1.14.4
VIRULENCE IN THE ROOT-KNOT NEMATODE SPECIES MELOIDOGYNE CHITWOODI TOWARDS RESISTANCE IN THE WILD POTATO SOLANUM FENDLERI

OE SCHOLTEN1, GJW JANSSEN1,2, A VAN NOREL1 and J HOOGENDOORN1

1Centre for Plant Breeding and Reproduction Research (CPRO-DLO), PO Box 16, 6700 AA Wageningen, The Netherlands; 2Present address, Novartis Seeds AB, PO Box 302, 261 23 Landskrona, Sweden

Background and objectives
The root-knot nematodes Meloidogyne chitwoodi, M. fallax and M. hapla are a potential threat to the potato crop in north-west Europe and the USA. Resistance would be effective in controlling them, but appears to be absent in available potato cultivars. In wild tuber-bearing Solanum species, high levels of resistance to these nematode species have been identified and introgression into the cultivated potato gene pool is in progress. The durability of these resistances will depend on the frequency of using the resistance genes in potato cultivation and on the presence of virulent nematode populations in the soil. In this study the possibility of selecting virulence from a virtually avirulent root-knot nematode population towards resistance in wild potato has been investigated.

Materials and methods
The plant material consisted of genotypes belonging to S. bulbocastanum, S. fendleri, S. hougasii and S. stoloniferum, having moderate to high levels of resistance to M. chitwoodi and M. fallax and the susceptible control cultivar Nicola. Nematode lines of M. chitwoodi were obtained from individually isolated egg masses, grown on S. fendleri. Resistance tests were carried out, first on S. fendleri and Nicola, and secondly on all genotypes mentioned above.

Results and conclusions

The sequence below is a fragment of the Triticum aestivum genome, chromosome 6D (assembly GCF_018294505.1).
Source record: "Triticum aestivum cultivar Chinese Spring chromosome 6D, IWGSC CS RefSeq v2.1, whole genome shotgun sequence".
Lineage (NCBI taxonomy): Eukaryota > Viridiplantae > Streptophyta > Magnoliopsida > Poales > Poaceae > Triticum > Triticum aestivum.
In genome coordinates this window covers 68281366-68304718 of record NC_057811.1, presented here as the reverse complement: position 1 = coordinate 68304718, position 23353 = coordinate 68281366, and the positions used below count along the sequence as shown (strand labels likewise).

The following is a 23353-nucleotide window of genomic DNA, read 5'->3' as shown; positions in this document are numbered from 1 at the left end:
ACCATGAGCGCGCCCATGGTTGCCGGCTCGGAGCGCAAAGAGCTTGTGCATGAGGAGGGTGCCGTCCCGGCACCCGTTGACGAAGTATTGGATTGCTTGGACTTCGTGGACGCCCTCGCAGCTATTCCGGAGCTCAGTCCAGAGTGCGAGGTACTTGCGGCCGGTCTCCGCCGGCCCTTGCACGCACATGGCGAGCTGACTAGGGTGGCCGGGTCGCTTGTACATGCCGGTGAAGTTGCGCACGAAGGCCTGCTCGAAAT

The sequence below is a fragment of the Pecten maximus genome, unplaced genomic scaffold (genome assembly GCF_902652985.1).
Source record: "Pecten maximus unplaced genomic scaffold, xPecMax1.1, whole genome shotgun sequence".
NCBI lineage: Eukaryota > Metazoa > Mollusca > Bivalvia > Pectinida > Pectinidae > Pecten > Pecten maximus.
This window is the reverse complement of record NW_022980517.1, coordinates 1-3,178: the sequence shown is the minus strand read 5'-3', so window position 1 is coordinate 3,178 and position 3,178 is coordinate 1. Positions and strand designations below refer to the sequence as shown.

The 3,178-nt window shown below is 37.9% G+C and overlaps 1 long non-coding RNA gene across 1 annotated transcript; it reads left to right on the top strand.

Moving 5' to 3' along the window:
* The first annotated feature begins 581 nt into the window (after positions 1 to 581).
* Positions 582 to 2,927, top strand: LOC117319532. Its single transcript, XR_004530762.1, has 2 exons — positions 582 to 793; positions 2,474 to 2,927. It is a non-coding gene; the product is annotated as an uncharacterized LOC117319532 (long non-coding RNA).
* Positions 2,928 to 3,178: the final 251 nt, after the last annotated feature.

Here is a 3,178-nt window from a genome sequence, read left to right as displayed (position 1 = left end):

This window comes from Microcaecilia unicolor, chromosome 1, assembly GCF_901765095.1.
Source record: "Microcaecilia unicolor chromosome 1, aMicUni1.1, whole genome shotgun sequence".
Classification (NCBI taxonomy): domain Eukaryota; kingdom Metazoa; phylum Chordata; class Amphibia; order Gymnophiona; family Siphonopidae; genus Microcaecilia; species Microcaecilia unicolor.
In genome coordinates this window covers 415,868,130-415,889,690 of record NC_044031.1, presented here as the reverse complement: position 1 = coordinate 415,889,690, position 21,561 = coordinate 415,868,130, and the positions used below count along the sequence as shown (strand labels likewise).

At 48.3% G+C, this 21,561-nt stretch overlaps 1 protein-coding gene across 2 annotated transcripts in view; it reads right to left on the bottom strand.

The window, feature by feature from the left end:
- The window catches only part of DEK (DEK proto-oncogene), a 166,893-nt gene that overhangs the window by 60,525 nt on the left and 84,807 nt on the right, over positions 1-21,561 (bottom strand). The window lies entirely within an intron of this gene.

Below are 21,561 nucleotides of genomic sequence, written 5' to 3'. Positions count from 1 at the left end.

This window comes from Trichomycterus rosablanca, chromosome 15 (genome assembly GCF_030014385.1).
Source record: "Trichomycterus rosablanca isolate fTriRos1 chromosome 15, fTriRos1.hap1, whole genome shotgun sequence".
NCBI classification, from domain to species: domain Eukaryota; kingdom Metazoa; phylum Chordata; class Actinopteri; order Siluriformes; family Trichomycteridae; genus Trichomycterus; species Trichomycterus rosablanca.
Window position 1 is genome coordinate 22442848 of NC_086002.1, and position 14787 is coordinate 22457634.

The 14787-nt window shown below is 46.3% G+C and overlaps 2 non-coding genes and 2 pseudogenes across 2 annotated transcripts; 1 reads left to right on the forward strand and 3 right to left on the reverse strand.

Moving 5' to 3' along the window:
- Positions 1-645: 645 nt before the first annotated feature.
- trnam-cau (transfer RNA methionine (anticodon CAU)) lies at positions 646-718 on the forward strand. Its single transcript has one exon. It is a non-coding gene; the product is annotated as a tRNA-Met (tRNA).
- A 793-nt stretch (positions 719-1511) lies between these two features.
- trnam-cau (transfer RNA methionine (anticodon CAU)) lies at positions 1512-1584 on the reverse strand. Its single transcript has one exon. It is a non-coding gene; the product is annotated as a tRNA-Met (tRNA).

Among 185 seedlings of the S. fendleri genotype tested, 12 were found with one, and one with two egg masses. After multiplication on tomato, eight populations were obtained. A complete susceptible response of S. fendleri was found after one selection cycle with five of the eight nematode populations, indicating that virulence was already present in the population in a relatively low percentage. The other three populations remained completely avirulent towards the resistance.The virulent populations were also able to circumvent the resistance in another resistant genotype of S. fendleri. Clear differences were noticed between the virulent populations when inoculated on S. bulbocastanum and S. hougasii. Some populations showed an intermediate number of root knots compared to the susceptible control, whereas other populations were completely avirulent on these genotypes. Resistance of S. stoloniferum remained effective against the five virulent populations. Results indicate a possibly monogenic inheritance of virulence in M. chitwoodi towards resistance in S. fendleri. More virulence factors may be involved to explain the differences that were noticed between the virulent populations. Ploidy differences, sexual barriers and genetical distance between S. fendleri and S. bulbocastanum and S. hougasii mean that a close homology of the resistance genes due to introgression is highly unlikely. However, resistance in S. fendleri, S. hougasii and S. bulbocastanum is proven or suggested to be based on single dominant resistance genes [1, 2]. Resistance in S. stoloniferum is based on several resistance genes [2]. The results indicate that the threat of selecting virulence should not prohibit the introduction and use of Meloidogyne resistance into potato cultivars, but should stimulate the introduction of multiple resistant sources which differ in virulence selection.

References
1. Brown CR, Yang C-P, Mojtahedi H, Santo GS, 1996. Theoretical and Applied Genetics 92, 572-576.
2. Janssen GJW, Van Norel A, Janssen R, Hoogendoorn J, 1997. Theoretical and Applied Genetics 94, 692-700.